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Diamondback Founders Return With Billion-Dollar Hedge Fund

Larry Sapanski and Richard Schimel have attracted institutional investors for a multi-manager, long-short equity fund.

Larry Sapanski and Richard Schimel, whose previous hedge fund firm Diamondback Capital Management controlled a peak of $6 billion before closing its doors in 2012, are back with a new billion-dollar hedge fund firm.

Cinctive Capital, a long-short equity firm, has already attracted at least one big-name investor: it is the first investment of PAAMCO Launchpad, a joint venture launched last year between the Employees Retirement System of Texas and investment firm PAAMCO Prisma to seed and support emerging hedge fund managers. Cinctive announced Tuesday that it will employ sector teams to pick stocks using fundamental techniques, while incorporating proprietary quantitative investment tools. It has hired 11 portfolio managers so far, several of whom have worked with Schimel or and Sapanski at previous firms.

In an interview with Institutional Investor, Schimel noted that much has changed in the asset management business since he and Sapanski last ran a hedge fund firm together, including the growth of passive investing, the rise of quantitative techniques, and a 50 percent reduction in the number of publicly traded stocks. But he thinks those changes have resulted in the opportunity to build a differentiated platform.

“I think there is a white space out there, because of the asset growth of the larger platforms,” Schimel said in a phone interview. Given the new firm's structure, “We can invest in small and mid-cap stocks in addition to large-cap stocks,” he added. “We think the dispersion and risk profile is a little bit different with this approach.”  

Schimel and Sapanski launched Diamondback in 2005 after working together at SAC Capital Advisors. Diamondback produced average annualized returns of 9 percent, net of fees, during its seven-year lifespan, including a gain in 2008, when the average hedge fund lost around 20 percent, according to a person familiar with the performance.

But the firm was one of several high-profile hedge fund firms raided in November 2010 as part of the government’s wide-ranging probe into insider trading at hedge funds. Former Diamondback portfolio manager Todd Newman was convicted of insider trading in 2012, but that decision was later overturned by an appeals court.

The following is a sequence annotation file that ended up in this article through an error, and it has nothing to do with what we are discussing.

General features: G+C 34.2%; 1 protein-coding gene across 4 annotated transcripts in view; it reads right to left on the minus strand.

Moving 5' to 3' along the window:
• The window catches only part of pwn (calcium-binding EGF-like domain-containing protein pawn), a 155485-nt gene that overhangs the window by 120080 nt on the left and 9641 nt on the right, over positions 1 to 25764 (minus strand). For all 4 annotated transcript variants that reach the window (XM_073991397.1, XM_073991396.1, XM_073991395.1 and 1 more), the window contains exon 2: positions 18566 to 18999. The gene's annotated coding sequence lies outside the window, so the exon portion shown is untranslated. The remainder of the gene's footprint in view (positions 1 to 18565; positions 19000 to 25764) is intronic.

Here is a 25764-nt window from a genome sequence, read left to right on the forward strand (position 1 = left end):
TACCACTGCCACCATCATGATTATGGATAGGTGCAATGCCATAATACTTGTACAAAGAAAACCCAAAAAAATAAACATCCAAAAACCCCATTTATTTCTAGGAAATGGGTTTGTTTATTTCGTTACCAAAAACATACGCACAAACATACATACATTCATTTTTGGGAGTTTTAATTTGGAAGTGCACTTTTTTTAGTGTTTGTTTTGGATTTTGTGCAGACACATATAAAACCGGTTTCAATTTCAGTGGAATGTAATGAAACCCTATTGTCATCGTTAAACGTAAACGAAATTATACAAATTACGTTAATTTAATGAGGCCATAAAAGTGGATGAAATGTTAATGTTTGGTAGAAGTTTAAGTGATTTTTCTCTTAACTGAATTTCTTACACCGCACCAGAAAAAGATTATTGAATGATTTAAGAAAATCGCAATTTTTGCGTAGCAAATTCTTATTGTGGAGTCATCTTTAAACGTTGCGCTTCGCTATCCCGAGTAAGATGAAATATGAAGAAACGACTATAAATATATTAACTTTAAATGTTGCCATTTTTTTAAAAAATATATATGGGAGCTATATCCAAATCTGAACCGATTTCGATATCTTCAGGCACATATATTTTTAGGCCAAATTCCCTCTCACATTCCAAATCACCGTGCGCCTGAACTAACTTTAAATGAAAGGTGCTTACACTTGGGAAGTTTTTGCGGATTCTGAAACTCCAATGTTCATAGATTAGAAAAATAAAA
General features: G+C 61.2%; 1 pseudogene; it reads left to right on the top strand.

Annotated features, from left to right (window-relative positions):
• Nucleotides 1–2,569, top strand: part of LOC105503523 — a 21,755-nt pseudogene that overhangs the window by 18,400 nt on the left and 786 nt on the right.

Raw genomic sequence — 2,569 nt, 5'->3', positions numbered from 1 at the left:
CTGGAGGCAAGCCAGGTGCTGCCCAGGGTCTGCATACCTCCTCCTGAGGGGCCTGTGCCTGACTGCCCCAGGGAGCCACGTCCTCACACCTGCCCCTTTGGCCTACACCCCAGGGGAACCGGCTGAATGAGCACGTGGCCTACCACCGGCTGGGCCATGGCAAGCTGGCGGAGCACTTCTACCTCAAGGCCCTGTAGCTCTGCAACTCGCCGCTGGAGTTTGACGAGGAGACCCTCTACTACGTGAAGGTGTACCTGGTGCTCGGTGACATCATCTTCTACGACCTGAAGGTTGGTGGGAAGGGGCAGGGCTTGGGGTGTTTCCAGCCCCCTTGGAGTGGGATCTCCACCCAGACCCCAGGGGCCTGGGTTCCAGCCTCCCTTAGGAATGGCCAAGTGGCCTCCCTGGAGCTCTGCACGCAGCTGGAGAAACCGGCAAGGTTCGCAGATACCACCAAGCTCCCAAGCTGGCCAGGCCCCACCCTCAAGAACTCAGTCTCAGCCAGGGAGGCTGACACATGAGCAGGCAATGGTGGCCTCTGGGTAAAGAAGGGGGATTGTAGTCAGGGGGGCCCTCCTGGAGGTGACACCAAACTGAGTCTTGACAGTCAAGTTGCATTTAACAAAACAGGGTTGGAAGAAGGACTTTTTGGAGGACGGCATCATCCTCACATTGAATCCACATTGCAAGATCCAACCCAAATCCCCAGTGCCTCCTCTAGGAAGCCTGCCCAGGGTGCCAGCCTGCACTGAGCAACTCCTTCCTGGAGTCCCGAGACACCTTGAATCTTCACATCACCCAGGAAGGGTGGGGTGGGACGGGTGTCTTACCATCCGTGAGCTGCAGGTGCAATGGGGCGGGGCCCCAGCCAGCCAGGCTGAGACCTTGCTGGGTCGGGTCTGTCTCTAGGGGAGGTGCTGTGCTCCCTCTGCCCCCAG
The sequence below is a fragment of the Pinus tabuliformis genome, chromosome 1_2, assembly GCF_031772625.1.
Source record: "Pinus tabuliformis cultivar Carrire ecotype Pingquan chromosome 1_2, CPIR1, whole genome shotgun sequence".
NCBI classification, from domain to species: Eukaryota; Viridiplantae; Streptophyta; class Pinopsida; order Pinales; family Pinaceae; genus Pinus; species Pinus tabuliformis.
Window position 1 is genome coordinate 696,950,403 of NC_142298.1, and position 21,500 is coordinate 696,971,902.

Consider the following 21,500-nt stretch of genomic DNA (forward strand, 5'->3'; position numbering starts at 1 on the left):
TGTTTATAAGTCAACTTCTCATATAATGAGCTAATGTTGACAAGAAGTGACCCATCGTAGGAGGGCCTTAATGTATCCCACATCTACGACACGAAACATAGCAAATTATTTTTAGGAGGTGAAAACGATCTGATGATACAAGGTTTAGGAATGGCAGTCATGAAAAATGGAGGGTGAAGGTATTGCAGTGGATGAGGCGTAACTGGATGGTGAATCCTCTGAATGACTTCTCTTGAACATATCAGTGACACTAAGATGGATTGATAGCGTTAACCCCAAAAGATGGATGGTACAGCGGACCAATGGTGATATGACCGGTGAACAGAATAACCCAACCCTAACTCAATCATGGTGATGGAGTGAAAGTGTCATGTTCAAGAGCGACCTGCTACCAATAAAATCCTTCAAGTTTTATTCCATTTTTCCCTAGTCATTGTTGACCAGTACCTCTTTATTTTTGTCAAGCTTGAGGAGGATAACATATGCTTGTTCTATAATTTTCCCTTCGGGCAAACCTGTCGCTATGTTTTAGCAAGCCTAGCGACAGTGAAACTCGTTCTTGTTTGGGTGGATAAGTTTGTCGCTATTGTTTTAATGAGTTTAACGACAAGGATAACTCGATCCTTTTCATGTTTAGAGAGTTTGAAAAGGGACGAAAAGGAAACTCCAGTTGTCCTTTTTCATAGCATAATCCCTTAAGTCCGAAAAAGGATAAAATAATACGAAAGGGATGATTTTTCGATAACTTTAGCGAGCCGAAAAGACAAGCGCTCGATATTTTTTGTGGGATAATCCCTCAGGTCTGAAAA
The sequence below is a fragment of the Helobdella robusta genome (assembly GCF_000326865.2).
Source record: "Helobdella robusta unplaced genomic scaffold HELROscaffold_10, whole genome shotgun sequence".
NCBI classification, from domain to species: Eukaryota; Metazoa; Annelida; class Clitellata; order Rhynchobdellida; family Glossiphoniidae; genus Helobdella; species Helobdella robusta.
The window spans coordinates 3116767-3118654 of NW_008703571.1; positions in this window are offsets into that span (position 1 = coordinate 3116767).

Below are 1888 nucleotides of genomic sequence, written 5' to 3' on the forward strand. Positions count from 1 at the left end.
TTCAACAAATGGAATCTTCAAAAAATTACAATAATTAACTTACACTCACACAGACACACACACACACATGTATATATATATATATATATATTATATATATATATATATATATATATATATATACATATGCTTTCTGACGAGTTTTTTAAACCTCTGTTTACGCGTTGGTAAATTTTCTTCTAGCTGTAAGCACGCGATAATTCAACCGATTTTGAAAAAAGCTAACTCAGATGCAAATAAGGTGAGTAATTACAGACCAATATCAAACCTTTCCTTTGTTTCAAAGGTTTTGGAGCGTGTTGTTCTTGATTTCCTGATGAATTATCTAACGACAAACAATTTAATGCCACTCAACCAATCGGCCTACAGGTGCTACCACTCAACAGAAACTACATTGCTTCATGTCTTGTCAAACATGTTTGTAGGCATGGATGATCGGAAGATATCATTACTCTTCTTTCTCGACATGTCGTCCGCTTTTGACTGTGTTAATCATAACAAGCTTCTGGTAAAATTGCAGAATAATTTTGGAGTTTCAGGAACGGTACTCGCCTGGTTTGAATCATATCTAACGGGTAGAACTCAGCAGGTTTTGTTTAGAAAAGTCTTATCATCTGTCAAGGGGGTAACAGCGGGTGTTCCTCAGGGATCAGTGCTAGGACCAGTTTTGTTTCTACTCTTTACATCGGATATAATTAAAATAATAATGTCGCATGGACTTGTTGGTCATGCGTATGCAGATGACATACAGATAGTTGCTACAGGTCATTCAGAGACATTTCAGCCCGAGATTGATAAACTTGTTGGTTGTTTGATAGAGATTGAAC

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Following the raid, Diamondback signed a non-prosecution agreement with the government and paid $9 million as part of the agreement. But in the wake of significant client redemptions, Sapanski and Schimel opted to close down the fund and return capital in 2012, deciding that the remaining asset base wasn’t sufficient to cover the expenses of running a multi-manager platform properly. The government later vacated that agreement and refunded the $9 million to Diamondback after Newman’s conviction was tossed out.

Schimel and Sapanski went their separate ways after the closure, but both continued to work in the hedge fund industry. Schimel most recently worked as head of Aptigon Capital, a unit of Citadel that traded equities. Before that, he launched Sterling Ridge Capital, another hedge fund. Sapanski was the founder and chief investment officer at Scoria Capital, a long-short equity investment firm that he later converted to a family office.

Schimel noted that what happened at Diamondback was “unfortunate,” but it played out about as well as it could have for the firm.

“Cinctive is the evolution of the experiences Larry and I had over the past two decades,” said Schimel. “With Diamondback, with everything we went through, it was still a good experience. We had a great firm and a great culture and gave our investors consistent risk-adjusted returns.”  

That, coupled with Diamondback’s track record, has enabled Schimel and Sapanski to attract interest from institutional investors for their new venture, even as the hedge fund industry as a whole has faced waning popularity and increased scrutiny from investors over lackluster returns.   

Schimel said the firm is seeing “tremendous demand” for its product, which seeks to offer a unique approach to the multimanager platform model. “Investors are very focused on a lower-net product with low correlation to the markets and high alpha content.” 

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